Level 5 Leadership

Level 5 Leadership  

No matter how effective you are personally, there are only 24 hours in a day and 7 days in a week. Eventually, your individual effectiveness will reach its limit. To multiply results and scale efforts, you must learn to build and lead great organizations and teams. In his book, Good to Great (Harper Collins, 2001), author Jim Collins asserts that the highest level of leadership is Level 5, and that Level 5 leaders are the catalyst for transforming good organizations into great ones. According to Collins, data, not ideology, revealed the characteristics of Level 5 leadership.

Look out window, not in mirror, to credit success.  Look in mirror, not out window, to take responsibility for failure.

Level 5 leaders have extreme personal humility and intense professional will. They demonstrate diligent work ethic by being more plow horse than show horse. Their inspired standards, not charisma, motivate people to achieve greatness – never mediocrity. Level 5 leaders do talk about themselves, they talk about the company and the contribution of others. When successful, they give credit to being lucky, external factors or other people, but never to themselves.  When unsuccessful, they only blame themselves.

“I never stopped trying to become qualified for the job.” – Darwin E. Smith

Level 5 leaders exhibit duality: humility and willfulness.  For example, Darwin E. Smith was the CEO of Kimberly-Clark from 1971-1991.  While awkward and shy, he showed iron will to redefine the company’s core business. Under his reign, the company generated cumulative stock returns 4.1 times higher than the general market.  Abraham Lincoln was also quiet and shy.  Those who underestimated his manner were mistaken.  Lincoln’s fierce resolve to create an enduring, great nation cost 250,000 Confederate and 360,000 Union lives, including his own.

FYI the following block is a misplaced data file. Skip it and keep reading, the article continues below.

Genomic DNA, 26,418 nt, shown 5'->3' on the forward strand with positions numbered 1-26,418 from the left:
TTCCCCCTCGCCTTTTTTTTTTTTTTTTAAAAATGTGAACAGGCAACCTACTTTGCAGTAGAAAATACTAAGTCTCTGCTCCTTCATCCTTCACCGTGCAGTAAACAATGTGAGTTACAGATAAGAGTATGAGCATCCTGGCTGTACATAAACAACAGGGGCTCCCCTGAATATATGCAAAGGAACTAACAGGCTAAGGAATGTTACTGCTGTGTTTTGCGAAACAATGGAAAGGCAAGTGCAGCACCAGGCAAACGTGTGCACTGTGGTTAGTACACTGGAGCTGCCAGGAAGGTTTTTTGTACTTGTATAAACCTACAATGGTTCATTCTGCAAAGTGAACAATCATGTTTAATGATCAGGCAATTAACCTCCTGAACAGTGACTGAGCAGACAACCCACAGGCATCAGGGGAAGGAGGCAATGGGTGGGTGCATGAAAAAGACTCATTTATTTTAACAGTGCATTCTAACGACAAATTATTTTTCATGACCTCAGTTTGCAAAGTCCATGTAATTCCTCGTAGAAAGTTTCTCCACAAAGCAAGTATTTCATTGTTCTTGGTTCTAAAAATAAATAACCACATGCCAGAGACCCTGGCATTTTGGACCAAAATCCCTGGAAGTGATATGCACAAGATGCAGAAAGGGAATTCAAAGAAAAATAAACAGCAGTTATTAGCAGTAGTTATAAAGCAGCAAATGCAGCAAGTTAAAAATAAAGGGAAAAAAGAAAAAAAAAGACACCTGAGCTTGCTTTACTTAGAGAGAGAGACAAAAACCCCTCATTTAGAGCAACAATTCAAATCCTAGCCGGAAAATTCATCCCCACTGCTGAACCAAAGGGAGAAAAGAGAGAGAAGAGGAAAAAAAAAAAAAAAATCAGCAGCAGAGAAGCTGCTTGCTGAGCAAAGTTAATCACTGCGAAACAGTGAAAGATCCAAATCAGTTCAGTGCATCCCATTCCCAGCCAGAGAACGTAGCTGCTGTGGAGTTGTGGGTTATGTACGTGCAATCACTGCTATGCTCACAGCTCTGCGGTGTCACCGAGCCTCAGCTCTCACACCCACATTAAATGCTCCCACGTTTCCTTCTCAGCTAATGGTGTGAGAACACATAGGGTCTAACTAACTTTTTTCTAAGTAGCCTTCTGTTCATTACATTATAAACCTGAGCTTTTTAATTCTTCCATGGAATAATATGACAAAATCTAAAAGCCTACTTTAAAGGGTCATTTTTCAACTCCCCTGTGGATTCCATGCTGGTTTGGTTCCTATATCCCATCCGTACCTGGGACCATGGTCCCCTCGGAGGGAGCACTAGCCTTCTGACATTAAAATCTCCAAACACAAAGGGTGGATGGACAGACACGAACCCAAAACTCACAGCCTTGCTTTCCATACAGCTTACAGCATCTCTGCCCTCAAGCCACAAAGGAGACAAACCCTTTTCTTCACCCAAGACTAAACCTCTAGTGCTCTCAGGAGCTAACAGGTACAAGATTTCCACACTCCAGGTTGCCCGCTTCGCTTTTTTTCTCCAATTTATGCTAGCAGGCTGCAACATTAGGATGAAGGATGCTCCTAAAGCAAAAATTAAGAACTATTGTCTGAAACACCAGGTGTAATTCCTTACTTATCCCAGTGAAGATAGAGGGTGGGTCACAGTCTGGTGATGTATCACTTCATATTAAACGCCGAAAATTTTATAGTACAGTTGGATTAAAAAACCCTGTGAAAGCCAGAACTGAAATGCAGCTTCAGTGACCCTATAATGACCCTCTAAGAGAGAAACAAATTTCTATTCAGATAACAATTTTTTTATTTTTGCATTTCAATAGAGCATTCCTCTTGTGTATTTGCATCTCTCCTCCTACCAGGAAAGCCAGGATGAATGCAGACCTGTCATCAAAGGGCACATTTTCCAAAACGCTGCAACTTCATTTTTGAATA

In G2G, Collins listed a hierarchy of leadership capabilities.  While individuals do not need to proceed through them sequentially to reach the top, Level 5 leaders do possess all of the capabilities of the lower levels. L1 are individuals who contribute through knowledge, skill and talent.  L2 are team members who work with others to contribute to organizational objectives.  L3 are managers who organization people and resources to achieve objectives.  L4 are leaders who create compelling visions and stimulate high performance from others.  L5 are executives.

Is it about what I can build and contribute to or about what I can get?

The path to Level 5 is often accelerated by a life-changing event (e.g., near death).  That said, you can learn to become a Level 5 leader, but only if you can subjugate your own needs to build and contribute to something larger than yourself.  If you only work for what you can get (e.g., money), you cannot reach Level 5 because it is more about you than the company.  Succession must also be critical to you, as the majority of Level 5 leaders come from the inside versus external and want their companies to achieve even greater success in the future.

All contents copyright © 2012, Josh Lowry. All rights reserved.


One Response to Level 5 Leadership

  1. Byron Schipman says:

    Great post!


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